At the mayoral forum held by the Center City District yesterday, something happened that hadn't happened in any of the dozens of forums to date:
An offer of a million-dollar bet.
The proposition was made by candidate Chaka Fattah to candidate Tom Knox whose personal wealth, and his willingness to spend it on his own campaign, has been central to the race.
While the wager wasn't consummated, it did provide some needed pizzazz to yet another gathering of Philadelphia's Democratic mayoral contenders.
Fattah was laying out what he describes as the centerpiece of his campaign: his plan to lease Philadelphia International Airport to a private operator and use the proceeds to fund an ambitious anti-poverty initiative.
Knox questioned the feasibility and legality of the idea, concluding, "We can't do it."
"Would you like to bet a million on it?" Fattah shot back.
Knox pointed out that leasing the airport is not permitted by federal law, which allows only one U.S. hub airport to be privatized. Chicago Midway has taken that slot.
"I promise you that we're going to be able to do it," said Fattah, who has noted that legislation to allow more airport-privatization is moving through Congress.
Fattah urged Knox to go ahead with the bet, saying that the winner would give the money to CORE Philly, a program he created to help needy young Philadelphians go to college.
"You know, I have a million," Knox said, underlining the fact that it was not clear how Fattah would come up with his part of the wager.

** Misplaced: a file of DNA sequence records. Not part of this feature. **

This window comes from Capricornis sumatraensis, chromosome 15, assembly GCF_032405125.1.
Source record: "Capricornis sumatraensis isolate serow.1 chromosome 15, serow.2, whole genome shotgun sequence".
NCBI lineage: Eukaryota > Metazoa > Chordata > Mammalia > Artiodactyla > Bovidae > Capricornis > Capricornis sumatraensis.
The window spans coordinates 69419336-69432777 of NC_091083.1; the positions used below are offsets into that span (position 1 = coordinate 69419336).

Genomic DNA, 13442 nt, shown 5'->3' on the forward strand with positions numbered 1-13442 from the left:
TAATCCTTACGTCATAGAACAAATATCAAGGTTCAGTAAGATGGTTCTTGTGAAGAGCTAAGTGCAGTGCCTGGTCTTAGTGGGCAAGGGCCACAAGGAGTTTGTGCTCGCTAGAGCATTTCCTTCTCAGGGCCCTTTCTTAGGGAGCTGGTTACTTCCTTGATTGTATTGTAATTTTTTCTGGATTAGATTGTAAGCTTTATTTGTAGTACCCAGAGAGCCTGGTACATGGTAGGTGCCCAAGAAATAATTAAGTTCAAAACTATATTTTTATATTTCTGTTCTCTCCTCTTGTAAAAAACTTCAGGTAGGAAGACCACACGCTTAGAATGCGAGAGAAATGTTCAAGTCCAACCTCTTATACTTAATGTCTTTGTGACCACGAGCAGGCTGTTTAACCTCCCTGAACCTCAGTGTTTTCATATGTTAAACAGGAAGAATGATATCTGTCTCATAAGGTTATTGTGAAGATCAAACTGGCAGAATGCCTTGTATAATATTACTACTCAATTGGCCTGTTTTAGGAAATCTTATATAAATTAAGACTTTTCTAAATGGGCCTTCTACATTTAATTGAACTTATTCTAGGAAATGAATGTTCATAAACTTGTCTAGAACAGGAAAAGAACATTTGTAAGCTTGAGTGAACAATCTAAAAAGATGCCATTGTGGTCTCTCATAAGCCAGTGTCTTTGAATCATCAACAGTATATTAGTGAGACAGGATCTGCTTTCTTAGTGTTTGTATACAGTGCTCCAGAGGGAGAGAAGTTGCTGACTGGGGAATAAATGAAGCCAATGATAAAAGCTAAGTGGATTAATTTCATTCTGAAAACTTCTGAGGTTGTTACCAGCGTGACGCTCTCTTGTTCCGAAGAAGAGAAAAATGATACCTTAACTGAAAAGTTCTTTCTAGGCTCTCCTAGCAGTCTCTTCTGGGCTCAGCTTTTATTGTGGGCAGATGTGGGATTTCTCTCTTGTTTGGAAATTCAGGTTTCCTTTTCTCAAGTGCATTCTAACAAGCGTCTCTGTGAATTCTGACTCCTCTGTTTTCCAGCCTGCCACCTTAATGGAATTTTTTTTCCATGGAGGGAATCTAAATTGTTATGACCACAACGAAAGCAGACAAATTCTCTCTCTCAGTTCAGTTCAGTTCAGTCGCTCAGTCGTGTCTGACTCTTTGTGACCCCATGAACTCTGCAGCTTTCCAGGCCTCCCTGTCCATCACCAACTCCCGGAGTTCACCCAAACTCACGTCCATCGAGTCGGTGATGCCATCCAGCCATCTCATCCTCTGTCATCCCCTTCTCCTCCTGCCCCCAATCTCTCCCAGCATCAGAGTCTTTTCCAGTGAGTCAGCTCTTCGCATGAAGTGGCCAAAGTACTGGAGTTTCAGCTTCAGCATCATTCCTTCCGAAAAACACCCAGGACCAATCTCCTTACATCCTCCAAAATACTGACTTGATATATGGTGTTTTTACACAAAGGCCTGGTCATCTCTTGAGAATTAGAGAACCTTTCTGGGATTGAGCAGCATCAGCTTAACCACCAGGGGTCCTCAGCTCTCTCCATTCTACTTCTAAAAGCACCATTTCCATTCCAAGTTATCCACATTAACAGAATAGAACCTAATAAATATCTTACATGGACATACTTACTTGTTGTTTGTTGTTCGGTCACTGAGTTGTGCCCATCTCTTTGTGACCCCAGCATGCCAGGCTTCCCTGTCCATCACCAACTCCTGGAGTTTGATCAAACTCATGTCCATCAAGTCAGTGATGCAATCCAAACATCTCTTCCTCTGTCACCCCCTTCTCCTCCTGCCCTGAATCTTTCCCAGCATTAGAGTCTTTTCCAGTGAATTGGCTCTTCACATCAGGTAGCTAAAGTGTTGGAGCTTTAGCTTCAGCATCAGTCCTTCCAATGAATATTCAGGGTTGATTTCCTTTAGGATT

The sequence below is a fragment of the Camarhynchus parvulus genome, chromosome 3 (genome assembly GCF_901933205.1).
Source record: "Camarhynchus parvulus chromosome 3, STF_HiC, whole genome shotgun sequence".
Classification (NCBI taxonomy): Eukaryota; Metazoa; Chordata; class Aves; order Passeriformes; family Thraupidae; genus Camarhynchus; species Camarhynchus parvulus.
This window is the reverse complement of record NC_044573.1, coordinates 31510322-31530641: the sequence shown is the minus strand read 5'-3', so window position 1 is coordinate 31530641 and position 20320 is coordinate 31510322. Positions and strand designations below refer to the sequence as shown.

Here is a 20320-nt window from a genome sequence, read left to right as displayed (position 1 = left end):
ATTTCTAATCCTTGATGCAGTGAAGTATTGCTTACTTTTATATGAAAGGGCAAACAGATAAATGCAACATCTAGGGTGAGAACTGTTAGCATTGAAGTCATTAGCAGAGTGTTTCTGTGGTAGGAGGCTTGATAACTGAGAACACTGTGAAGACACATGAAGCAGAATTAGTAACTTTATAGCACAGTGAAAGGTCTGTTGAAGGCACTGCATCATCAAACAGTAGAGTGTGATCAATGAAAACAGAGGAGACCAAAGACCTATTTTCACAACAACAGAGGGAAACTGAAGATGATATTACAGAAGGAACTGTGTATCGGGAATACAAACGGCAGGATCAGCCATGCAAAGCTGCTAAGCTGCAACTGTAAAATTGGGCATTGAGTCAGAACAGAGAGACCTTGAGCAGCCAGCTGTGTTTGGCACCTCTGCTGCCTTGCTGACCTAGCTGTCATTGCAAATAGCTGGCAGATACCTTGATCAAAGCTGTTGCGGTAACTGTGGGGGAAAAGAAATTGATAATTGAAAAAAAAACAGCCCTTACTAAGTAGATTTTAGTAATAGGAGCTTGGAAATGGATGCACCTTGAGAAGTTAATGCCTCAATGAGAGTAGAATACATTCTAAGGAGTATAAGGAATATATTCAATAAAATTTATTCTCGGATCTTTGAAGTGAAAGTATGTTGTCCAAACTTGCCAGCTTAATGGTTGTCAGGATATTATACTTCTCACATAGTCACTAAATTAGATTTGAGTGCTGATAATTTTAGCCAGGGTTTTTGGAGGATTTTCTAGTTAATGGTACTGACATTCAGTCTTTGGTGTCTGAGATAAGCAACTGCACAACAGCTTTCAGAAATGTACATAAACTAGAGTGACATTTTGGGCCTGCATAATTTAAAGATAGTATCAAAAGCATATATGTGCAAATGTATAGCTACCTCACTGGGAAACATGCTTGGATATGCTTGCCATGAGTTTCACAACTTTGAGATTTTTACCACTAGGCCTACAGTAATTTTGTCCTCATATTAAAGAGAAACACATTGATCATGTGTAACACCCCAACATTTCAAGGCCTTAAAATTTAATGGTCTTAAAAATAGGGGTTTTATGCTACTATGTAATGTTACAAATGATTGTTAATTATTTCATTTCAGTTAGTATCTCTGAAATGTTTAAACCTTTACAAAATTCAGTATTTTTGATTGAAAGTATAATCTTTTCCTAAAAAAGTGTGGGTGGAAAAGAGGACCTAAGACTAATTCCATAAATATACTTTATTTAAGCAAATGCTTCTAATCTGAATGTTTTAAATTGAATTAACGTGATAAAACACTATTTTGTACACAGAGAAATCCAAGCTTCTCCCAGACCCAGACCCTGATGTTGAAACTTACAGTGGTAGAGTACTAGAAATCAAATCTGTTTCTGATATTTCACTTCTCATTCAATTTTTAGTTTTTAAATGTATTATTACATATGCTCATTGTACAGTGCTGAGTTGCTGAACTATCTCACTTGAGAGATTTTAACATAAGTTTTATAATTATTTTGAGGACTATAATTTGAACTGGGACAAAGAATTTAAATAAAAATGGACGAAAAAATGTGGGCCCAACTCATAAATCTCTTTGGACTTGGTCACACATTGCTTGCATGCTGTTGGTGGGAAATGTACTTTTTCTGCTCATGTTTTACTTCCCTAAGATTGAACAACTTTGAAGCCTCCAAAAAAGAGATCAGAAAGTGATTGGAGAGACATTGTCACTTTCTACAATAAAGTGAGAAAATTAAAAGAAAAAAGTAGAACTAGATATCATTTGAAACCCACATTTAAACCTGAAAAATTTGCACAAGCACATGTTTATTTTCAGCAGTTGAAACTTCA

At this point, host Paul Levy of the Center City District asked the only other candidate attending the forum, Michael Nutter, if he felt the need to say anything.
"No," said Nutter, "it's just getting good."
When the betting talk died down, Nutter joined Knox in disputing the notion inherent in Fattah's plan - that a single initiative can make a big dent in the widespread poverty and lack of educational achievement that darken the city's long-term prospects.
"Let's be very clear," Nutter said. "There is no one idea here in Philadelphia about how to do anything. . . . I have 10 different ideas that create opportunity."
After the forum was over, Fattah repeated his claim that leasing the airport - assuming that the legislation passes in Congress - is something that could be done by the end of the first year of his administration.
"People talk like this is such a strange idea, but there are lots of examples of transactions to lease public assets for the public's benefit," Fattah said.
Knox made it clear that there had never been any possibility of the bet's actually being made - "I don't bet money on anything" - but seemed to tone down his criticism of the idea of the airport lease.
Asked if he would oppose a lease if Congress expanded the airport-privatization program, he said he was not sure.
During and after the forum, Fattah sought to clarify comments he made to an urban-design forum last week that he was "interested in rebuilding the lives of people and not just the skyline."
As mayor, Fattah said, he would be a friend to Center City and an advocate of city planning, though his priority would be "educational attainment and intervening in generational poverty."
Said Fattah, "We can do both."